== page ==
6. Get Organized

Tabaka also recommended taking time to sit down and organize your thoughts. “When I’m working on a big project, nothing zaps my energy more than an over-stimulated, cluttered mind,” she wrote. So instead, sit down and move the process from your head to an actual organized list, or talk out what you’re thinking with a trusted friend (or both). Then schedule specific times to complete each task. This is key to getting what you want.

7. Keep The Big Picture In Mind

One of my favorite YouTube personalities, Tessa Violet, stressed the importance of keeping your “top tier” goal in mind at all times, even when doing the less pleasant, more menial tasks related to it. That way, she said, “If you’re having a week where you feel like [you’re’] not motivated to do the work, you remember, ‘My goal isn’t about finishing the work. My goal is about something bigger.'”

8. Don’t Worry About What You Can’t Control

In a piece for The Huffington Post, life coach Stacia Pierce said to “take control of what you can, and don’t worry about what you can’t.” So if you often find yourself paralyzed with the “what ifs” (as in, “What if I write this and no one reads it,” “What if I don’t get accepted into the program,” etc, etc) let it go and just focus on turning out quality work.

9. Seek Out Positive Information

Pierce also recommended reading or listening to positive information every single day. “If you fill your mind with uplifting and inspiring information, it will keep you motivated. Go to the bookstore or library today and find at least one book on a positive topic that will give you a boost. You need constant reminders telling you that you are capable of achievement,” she wrote.

10. Remind Yourself Why You Set The Goal

In a piece for Tiny Buddha, integrated channeler Maria Moraca said that when things feel overwhelming, just take a few moments to sit back and remind yourself why you chose your path in the first place. Was it to help people? Was it because you knew your end goal would lead to long term happiness, even if it was short term work? This can always help you find clarity in the worst moments.

11. Be Consistent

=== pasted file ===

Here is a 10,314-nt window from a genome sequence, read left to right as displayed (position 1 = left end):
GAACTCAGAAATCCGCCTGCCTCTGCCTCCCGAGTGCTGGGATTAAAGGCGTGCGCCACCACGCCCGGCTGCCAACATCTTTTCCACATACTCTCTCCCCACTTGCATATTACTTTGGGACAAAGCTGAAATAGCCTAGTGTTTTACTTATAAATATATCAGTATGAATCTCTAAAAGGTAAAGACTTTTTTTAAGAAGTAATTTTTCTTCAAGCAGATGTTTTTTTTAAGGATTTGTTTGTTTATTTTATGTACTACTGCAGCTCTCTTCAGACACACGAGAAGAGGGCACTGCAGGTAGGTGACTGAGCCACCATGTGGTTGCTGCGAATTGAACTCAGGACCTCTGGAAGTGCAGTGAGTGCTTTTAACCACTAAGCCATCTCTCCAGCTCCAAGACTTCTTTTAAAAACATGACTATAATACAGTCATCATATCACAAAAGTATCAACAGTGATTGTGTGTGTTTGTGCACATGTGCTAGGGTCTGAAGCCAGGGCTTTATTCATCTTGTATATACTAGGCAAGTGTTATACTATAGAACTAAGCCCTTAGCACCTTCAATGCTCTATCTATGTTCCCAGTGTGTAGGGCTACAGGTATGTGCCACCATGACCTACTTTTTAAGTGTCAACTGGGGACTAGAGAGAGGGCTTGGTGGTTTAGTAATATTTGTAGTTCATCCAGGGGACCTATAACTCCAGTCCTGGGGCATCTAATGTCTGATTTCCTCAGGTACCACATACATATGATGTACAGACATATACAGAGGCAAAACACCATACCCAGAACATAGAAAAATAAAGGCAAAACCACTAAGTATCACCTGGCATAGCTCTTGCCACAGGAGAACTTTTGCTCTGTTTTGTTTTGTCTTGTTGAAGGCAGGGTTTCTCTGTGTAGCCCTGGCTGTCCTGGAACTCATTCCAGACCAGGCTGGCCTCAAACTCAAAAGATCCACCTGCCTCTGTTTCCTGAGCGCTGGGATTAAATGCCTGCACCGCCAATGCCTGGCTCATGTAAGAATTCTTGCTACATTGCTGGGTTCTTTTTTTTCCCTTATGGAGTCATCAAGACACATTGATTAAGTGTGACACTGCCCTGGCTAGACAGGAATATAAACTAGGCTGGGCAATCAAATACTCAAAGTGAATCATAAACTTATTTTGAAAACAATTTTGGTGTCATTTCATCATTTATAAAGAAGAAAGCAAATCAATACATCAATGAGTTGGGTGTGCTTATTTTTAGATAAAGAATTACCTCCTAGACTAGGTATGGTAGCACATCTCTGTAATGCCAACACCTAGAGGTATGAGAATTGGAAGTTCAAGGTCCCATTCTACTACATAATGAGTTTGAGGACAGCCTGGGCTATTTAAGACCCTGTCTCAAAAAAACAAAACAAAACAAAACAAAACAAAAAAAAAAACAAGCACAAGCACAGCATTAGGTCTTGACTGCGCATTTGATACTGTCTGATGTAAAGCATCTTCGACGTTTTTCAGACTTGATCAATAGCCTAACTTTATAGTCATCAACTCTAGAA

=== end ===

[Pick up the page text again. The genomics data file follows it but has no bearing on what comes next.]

And finally, Strunks also stressed the importance of being consistent with your work, writing, “take consistent action every single day.” This means that even if you’re totally not in the mood, do one small proactive thing that will move you towards your ultimate goal — even if it’s just a tweet.

Staying motivated is absolutely within your reach — it’s often just about keeping your end goal in mind and breaking down the larger end result into manageable smaller steps. Remember — you can do it!

This article was originally published on July 20, 2016

Goal-setting isn’t canceled in 2020—it just looks different.

Setting sights on the future can be a daunting task right now. With the coronavirus (COVID-19) pandemic dictating our calendars and rewriting the days, weeks, and months as we know them, it may seem easiest to just throw out the agenda and go along with the whims of the world. However, while staying in the present has its benefits, we don’t have to give up on looking into the future altogether; we just need to shift how we’re going about it.

After all, the point of planning ahead and setting goals isn’t simply to achieve them with a 100% success rate but, instead, to create things to look forward to and work toward. Dr. Carla Manly, licensed clinical psychologist and wellness expert, advocates for a mindful approach to goal-setting, which starts with being appreciative of where you are now and then planning for where you want to be in the future. She recommends starting with two basic questions: “What do I want?” and “What do I need?” From there, she says, you can ask yourself how soon you want or need to reach a certain goal and start considering what steps you need to take to get there. So, if you decide you need to establish a better morning routine, you can lay out small goals—like planning to take a walk before starting the work day—throughout the week or month ahead to help you do so.

Another key to setting goals during the pandemic is to adjust to the times. Dr. Manly says she’s seen many of her clients get frustrated and depressed because “people are still trying to set goals with a sense that the world will meet prior expectations and that life will be predictable.” So, being flexible and willing to compromise with your goals is especially important right now. For larger goals, Dr. Manly recommends checking in with your progress every couple of months so that you can reset or restructure your plans as needed.